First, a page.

My photos show chainsaw-carved tree hollows make perfect new homes for this mysterious marsupial

Environmental scientists see flora, fauna and phenomena the rest of us rarely do. In this series, we’ve invited them to share their unique photos from the field.

Author


  • William Terry

    PhD Researcher, Southern Cross University

As a result of logging and severe bushfires, Australian wildlife is facing a severe shortage of tree hollows – holes in the trunks and branches of large old trees. More than 300 species of birds and mammals, including possums, bats, cockatoos, owls and kookaburras, rely on tree hollows for shelter or breeding.

In Australia, hollows are usually formed through the decay of a tree scar, and it can take hundreds of years for tree hollows big enough for medium-sized animals to form naturally.

This includes phascogales – the rat-sized, carnivorous marsupials that live in open woodlands across Australia and are the focus of my research and photography. But like many of Australia’s forest-dwelling mammals, phascogales are vulnerable to extinction.

So with hollows becoming harder to find, I venture into forests and study how well artificial hollows, made with chainsaws, can replace them. And, incredibly, it’s working: my research shows phascogales and other native animals are enthusiastically moving into the new real estate.

Meet the mysterious brush-tailed phascogale

Phascogales are an important species to Australia but, unfortunately, their cryptic behaviour and nocturnal habits mean people rarely see them.

Phascogales feed on insects after stripping bark from eucalypts. But through my close interactions and radio tracking, I’ve documented phascogales eating other more unusual foods, including bird eggs and sometimes even small birds, such as grey-shrike thrush.

I’ve also recorded them taking dead birds, such as the rosella pictured below. They even have a reputation among farmers as being a fierce chicken killer, but this may be exaggerated.

Phascogales have an unusual life. Shortly after mating between April and May, all males die at about 11 months of age from stomach ulcers. This frees up resources for the next generation of young joeys that will emerge from the nest in early summer.

But will they survive in the future?

Tragically, at least one species, the brush-tailed phascogale, is threatened with extinction, primarily due to habitat loss, climate change, and feral predators such as foxes and cats.

The brush-tailed phascogale (Phascogale tapoatafa tapoatafa) occurs across the eastern side of Australia, from southern Queensland to Victoria. It’s now extinct in South Australia.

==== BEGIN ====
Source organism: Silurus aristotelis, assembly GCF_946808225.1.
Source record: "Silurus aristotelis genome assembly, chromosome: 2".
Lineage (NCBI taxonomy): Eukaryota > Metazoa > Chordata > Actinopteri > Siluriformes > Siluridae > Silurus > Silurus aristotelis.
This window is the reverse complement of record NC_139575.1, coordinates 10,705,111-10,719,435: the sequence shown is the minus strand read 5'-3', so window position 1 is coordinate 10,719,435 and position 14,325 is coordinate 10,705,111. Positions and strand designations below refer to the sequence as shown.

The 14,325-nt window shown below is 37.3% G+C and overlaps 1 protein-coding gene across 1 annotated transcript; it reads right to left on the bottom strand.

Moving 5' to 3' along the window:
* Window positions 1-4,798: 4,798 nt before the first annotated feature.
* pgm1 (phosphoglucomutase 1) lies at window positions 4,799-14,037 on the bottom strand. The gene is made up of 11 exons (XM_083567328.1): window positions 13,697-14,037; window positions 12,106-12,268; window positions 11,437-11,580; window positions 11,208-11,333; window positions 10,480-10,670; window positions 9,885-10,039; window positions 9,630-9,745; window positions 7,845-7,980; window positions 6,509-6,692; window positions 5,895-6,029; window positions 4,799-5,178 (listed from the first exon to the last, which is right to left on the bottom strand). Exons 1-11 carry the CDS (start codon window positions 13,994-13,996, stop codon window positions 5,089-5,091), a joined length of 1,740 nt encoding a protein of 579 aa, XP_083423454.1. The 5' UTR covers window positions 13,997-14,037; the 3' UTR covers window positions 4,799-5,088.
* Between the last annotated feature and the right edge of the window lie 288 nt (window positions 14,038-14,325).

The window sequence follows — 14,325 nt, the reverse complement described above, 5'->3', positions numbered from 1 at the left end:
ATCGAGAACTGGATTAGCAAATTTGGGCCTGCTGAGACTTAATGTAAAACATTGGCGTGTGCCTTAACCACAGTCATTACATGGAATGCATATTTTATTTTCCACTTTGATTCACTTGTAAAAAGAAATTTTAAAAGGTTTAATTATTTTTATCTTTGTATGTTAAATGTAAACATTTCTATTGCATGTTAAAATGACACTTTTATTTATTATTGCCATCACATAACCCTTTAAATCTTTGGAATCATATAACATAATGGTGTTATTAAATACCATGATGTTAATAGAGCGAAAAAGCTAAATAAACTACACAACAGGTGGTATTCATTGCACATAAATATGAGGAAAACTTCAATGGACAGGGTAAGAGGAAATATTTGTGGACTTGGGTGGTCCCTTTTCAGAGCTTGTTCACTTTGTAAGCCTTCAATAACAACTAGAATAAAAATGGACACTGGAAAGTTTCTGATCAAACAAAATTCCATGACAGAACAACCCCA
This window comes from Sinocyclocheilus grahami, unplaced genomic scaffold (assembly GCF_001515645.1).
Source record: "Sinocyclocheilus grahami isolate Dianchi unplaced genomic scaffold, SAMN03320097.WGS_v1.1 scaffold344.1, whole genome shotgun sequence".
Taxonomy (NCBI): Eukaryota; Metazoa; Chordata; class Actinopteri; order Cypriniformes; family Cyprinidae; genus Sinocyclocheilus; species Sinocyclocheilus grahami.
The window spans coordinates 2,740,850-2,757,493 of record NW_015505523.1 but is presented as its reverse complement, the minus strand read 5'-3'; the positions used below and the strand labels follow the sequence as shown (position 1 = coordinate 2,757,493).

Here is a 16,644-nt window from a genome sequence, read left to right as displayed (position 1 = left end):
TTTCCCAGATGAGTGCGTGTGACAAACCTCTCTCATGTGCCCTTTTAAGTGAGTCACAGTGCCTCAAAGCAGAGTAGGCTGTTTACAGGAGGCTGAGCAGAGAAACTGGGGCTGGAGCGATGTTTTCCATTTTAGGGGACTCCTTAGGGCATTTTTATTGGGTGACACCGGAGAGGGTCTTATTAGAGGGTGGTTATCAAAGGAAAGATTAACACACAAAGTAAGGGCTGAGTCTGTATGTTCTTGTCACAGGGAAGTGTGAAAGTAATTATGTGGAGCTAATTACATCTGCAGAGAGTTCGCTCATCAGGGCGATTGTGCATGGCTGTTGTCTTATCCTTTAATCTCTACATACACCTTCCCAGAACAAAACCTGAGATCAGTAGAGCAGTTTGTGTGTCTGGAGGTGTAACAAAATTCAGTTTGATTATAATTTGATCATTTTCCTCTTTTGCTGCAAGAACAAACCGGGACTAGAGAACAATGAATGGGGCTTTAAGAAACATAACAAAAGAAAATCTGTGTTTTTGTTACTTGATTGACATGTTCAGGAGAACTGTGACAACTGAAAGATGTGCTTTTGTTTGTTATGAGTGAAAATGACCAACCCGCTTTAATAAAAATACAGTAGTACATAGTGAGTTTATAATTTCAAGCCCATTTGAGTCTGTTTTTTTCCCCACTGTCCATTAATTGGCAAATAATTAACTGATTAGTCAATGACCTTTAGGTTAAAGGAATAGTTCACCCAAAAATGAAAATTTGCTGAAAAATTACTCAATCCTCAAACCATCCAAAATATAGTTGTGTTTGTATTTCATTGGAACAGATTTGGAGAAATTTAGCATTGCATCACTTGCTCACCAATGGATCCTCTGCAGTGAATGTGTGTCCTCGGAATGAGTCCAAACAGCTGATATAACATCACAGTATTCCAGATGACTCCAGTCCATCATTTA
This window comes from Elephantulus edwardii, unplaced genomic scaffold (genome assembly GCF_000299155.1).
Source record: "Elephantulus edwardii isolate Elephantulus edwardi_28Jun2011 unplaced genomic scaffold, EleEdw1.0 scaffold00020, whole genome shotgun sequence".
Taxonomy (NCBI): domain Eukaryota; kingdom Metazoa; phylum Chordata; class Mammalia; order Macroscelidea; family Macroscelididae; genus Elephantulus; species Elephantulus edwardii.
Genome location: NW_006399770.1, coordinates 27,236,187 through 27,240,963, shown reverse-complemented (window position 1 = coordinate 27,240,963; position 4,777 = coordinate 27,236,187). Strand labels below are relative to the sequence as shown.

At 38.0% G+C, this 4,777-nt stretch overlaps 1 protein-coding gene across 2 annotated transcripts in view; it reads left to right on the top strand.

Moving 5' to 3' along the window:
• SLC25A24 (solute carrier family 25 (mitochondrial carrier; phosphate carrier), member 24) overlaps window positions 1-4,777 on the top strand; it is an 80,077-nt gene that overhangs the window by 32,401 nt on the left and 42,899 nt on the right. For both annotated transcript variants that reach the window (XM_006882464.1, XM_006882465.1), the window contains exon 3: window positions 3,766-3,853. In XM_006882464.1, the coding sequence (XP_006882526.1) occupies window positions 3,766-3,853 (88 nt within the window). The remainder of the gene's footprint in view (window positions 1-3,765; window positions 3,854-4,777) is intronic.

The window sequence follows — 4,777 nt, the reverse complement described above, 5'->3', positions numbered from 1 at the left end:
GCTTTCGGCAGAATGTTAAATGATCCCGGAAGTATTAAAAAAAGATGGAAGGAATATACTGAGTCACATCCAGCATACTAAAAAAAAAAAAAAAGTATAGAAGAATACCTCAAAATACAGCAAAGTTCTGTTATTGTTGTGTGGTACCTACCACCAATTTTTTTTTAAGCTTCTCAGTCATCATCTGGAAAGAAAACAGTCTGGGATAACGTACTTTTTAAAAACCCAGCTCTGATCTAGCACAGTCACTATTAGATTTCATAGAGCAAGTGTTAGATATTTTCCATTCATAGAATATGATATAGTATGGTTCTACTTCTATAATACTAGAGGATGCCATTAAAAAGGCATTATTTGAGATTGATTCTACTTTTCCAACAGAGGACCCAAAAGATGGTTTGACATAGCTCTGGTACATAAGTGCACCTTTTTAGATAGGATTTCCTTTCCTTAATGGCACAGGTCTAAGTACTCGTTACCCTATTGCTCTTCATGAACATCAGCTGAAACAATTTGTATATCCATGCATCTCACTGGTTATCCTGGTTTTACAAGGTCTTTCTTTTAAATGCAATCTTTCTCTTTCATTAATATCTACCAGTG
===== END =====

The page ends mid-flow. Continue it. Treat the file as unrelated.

Likewise, the much smaller red-tailed phascogale (Phascogale calura) once survived across a vast swathe of land from Western Australia to Victoria. Today, it survives only in small pockets in the Western Australia wheatbelt.

Household cats are a particularly major issue for phascogales, and many cat owners in central Victoria have a story about their cat bringing home a phascogale (so please keep your pet cat inside at all times).

Last year, research confirmed climate change would reduce the available areas phascogales could survive. This research found areas with a phascogale-friendly climate would decline by up to 79% in Queensland, 67% in Victoria and 17% in NSW, by 2070.

Climate change also threatens to bring longer, more frequent and severe heatwaves. For phascogales and many other mammals, this could be a death sentence.

Tree hollows with thick walls can protect the animals sheltering inside from the high temperatures outside.

But these are getting increasingly rarer, and this is where my research on chainsaw hollows comes in. Thick-walled hollows may be very important for the long-term survival of phascogales and other species in a warming climate.

Carving them a home

A chainsaw hollow is a cavity constructed inside a tree. A faceplate is then attached over the top, with a hole drilled into it for the animal to enter. They offer refuge for Australia’s endangered mammals and birds.

For our project, we carved 45 chainsaw hollows in dry forests and woodland where phascogales are known to occur. We also installed similar-sized nest boxes – which are more commonly used to offset the loss of hollows – on nearby trees. We monitored these for two and a half years.

Research from 2018 shows nest boxes offer little protection from outside temperatures. I’ve collected data, which is not yet published, that confirms this.

My research shows chainsaw hollows provide 27% more protection from extreme temperatures during heatwaves compared to nest boxes, which provided almost no protection.

So it’s no wonder we observed and recorded phascogales and the more common sugar glider (Petaurus notatus) more frequently sheltering in chainsaw hollows than in nearby nest boxes.

Other animals used the chainsaw hollows, too. This includes the feather-tailed glider, yellow-footed antechinus, and the white-throated treecreeper.

But like nest boxes, the chainsaw hollows showed signs they would be only an interim measure, requiring maintenance with bark growing over entrance holes and issues with a buildup of moisture.

In any case, further research into this species is needed, as it will aid land managers to conserve this enigmatic species as more challenges are thrown their way into the future.

The Conversation

William Terry does not work for, consult, own shares in or receive funding from any company or organisation that would benefit from this article, and has disclosed no relevant affiliations beyond their academic appointment.

/Courtesy of The Conversation. This material comes from the originating organization and may be of a point-in-time nature, edited for clarity, style and length.